Juan Williams Politically Incorrect Remarks

PatriotPost.US Brief Monday, October 25, 2010

The Foundation

"When right, I shall often be thought wrong by those whose positions will not command a view of the whole ground." --Thomas Jefferson

Opinion in Brief

"National Public Radio fired its longtime news analyst Juan Williams [last] week for saying something that many Americans feel. Williams, who also works as a Fox News Channel contributor (as I do), told FNC host Bill O'Reilly that when he gets on an airplane and sees someone in Muslim garb, he gets 'nervous.' Williams prefaced his remarks by reminding viewers that he had written several books about the civil rights movement. 'I'm not a bigot,' he said, noting that his uneasiness has a basis in fact. He recalled the would-be Times Square bomber's words last week when he was sentenced to life in prison for trying to detonate a bomb. 'The war with Muslims is just beginning,' Williams paraphrased. But Faisal Shahzad's actual statement was far more chilling. Shahzad warned those in the courtroom: 'Brace yourself, because the war with Muslims has just begun. Consider me the first droplet of the blood that will follow.' And Shahzad's tirade is only the latest in a long string of invectives by those who claim to speak for Islam. Such vile threats cannot help but provoke fear.... Unfortunately, NPR chose to punish Williams for admitting his fear. That doesn't solve anything. ... It is unfortunate that we live in a world in which one group's religious faith can make the group an object of fear. But it is not Juan Williams or others like him who are the chief culprits in this state of affairs. It is those who fly airplanes into buildings in the name of Allah who should be blamed by everyone, including their co-religionists who share no guilt for these crimes." --columnist Linda Chavez

For the Record

"NPR deemed [Juan] Williams' remarks 'inconsistent with our editorial standards and practices.' The oh-so-thoughtful people at NPR obviously believe there are certain things that can't be thought or expressed, even if those things clearly aren't bigoted and are uttered by someone who clearly isn't a bigot. In its unwillingness to tolerate Juan Williams, NPR has shown how little regard it has for even the slightest dissent from approved orthodoxies, especially if broadcast on the hated Fox News network. Just because you speak in dulcet tones, it doesn't make you any less close-minded. I often find NPR informative and enjoy my occasional appearance, but with this decision, it has chipped away at the country's shrinking common ground for discourse. Let the record show that it wasn't Fox News that severed its relationship with Williams because he said unacceptably liberal things, and it wasn't Fox News viewers who agitated to have him dumped over his appearances on NPR. It's the self-consciously tolerant people who behaved illiberally, not for the first time, and certainly not for the last." --National Review editor Rich Lowry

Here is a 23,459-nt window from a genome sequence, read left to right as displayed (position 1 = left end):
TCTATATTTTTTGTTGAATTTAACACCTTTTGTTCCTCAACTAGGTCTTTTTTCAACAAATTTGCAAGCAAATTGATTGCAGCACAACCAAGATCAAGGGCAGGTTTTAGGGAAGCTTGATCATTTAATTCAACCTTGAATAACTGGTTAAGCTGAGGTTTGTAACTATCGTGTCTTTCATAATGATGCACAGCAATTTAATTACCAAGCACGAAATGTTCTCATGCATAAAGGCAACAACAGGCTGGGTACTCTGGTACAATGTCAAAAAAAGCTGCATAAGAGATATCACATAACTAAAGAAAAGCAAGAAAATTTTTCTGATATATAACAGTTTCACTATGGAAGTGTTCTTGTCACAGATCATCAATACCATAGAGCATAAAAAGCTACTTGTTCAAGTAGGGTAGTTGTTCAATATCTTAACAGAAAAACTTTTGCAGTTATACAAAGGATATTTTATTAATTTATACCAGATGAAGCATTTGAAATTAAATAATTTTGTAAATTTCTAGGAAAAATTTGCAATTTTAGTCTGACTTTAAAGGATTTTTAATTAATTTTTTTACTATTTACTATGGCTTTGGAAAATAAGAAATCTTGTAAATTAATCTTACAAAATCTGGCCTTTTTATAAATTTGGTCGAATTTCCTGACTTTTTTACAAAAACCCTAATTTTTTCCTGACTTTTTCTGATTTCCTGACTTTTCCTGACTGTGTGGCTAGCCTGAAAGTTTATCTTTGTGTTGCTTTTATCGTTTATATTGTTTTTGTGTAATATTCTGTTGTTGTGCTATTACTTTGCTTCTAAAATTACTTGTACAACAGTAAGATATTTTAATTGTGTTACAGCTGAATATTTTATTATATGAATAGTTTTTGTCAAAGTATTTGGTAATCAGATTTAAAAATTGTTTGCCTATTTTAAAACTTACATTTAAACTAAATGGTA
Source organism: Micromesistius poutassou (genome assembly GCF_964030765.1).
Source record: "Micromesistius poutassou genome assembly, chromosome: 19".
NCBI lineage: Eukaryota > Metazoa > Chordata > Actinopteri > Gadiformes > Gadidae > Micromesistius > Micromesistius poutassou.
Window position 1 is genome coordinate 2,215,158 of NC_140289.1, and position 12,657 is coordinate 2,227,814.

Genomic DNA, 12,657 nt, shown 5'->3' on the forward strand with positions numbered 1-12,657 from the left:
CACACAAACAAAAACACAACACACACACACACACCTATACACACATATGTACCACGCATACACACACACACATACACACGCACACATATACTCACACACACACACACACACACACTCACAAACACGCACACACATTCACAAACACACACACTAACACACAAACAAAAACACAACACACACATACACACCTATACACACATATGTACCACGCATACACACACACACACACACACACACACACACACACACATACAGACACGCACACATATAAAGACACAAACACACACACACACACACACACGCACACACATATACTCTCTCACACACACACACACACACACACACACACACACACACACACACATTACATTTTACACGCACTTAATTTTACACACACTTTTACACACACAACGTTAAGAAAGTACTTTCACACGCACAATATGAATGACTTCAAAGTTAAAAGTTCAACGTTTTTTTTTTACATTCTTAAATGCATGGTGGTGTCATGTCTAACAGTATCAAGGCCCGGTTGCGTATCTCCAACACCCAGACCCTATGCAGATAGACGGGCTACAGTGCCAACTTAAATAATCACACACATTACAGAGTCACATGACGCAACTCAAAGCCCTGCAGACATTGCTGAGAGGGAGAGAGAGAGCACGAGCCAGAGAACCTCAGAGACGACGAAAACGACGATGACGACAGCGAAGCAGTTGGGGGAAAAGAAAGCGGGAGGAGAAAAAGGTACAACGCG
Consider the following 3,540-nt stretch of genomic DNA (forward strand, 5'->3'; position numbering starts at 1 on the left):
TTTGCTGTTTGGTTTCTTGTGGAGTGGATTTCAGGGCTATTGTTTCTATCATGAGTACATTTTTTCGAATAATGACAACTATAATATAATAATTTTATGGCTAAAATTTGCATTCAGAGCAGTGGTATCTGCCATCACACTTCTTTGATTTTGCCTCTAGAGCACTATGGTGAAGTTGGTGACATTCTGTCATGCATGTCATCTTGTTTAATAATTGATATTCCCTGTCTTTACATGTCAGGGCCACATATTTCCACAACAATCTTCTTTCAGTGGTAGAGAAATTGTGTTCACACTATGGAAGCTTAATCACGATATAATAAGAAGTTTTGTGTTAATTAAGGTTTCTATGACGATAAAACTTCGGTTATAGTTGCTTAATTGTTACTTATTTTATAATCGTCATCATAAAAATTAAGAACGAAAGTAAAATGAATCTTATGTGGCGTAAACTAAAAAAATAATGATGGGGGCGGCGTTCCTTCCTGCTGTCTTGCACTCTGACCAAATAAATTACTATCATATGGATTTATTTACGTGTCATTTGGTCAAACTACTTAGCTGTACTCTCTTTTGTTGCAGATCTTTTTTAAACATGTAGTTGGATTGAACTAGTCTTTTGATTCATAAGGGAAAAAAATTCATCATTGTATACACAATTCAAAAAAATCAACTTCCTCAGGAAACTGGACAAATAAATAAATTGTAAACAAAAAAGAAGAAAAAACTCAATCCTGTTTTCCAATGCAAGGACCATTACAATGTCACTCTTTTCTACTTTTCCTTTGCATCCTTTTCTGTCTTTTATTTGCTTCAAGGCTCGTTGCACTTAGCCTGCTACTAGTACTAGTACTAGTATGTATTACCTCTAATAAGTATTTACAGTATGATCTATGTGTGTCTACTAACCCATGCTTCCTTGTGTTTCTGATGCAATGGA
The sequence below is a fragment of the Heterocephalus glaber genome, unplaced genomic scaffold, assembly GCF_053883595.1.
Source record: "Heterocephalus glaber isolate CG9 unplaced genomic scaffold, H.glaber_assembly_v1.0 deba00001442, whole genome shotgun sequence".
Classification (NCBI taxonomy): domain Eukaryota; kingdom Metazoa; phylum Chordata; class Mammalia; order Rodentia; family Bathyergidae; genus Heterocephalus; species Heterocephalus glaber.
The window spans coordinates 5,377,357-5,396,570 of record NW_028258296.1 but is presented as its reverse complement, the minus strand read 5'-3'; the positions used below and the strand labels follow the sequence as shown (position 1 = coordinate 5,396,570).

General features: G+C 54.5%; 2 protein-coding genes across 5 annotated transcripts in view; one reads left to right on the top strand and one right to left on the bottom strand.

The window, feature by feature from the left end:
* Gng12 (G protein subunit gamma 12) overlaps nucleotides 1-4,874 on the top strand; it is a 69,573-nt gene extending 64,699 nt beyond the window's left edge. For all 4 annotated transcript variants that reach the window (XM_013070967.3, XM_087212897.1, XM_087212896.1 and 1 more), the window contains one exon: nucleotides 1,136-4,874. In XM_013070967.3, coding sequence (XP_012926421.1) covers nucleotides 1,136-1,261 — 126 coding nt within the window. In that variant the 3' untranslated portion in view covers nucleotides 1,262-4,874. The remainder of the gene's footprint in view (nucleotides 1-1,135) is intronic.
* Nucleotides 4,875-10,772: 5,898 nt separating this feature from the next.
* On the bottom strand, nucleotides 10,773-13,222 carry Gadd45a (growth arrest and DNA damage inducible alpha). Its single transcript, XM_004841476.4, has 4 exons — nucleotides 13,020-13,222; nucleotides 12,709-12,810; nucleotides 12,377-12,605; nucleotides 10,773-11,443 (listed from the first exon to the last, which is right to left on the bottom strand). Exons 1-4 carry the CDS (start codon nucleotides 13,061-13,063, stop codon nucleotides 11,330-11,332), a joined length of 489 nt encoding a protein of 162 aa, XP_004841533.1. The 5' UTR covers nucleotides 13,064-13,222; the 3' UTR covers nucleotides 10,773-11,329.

Political Futures

"[T]he tea party is not a 'threat' to the Republican Party, the tea party saved the Republican Party. In a broad sense, the tea party rescued it from being the fat, unhappy, querulous creature it had become, a party that didn't remember anymore why it existed, or what its historical purpose was. The tea party, with its energy and earnestness, restored the GOP to itself. In a practical sense, the tea party saved the Republican Party in this cycle by not going third-party. It could have. The broadly based, locally autonomous movement seems to have made a rolling decision, group by group, to take part in Republican primaries and back Republican hopefuls. ... Because of this, because they did not go third-party, Nov. 2 is not going to be a disaster for the Republicans, but a triumph. The tea party did something the Republican establishment was incapable of doing: It got the party out from under George W. Bush. The tea party rejected his administration's spending, overreach and immigration proposals, among other items, and has become only too willing to say so. ... Finally, the tea party stiffened the GOP's spine by forcing it to recognize what it had not actually noticed, that we are a nation in crisis. The tea party famously has no party chiefs and no conventions but it does have a theme -- stop the spending, stop the sloth, incompetence and unneeded regulation -- and has lent it to the GOP." --columnist Peggy Noonan

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